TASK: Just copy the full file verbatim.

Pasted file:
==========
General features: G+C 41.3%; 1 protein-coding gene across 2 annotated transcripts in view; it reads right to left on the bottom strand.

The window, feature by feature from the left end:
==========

General features: G+C 41.3%; 1 protein-coding gene across 2 annotated transcripts in view; it reads right to left on the bottom strand.

The window, feature by feature from the left end: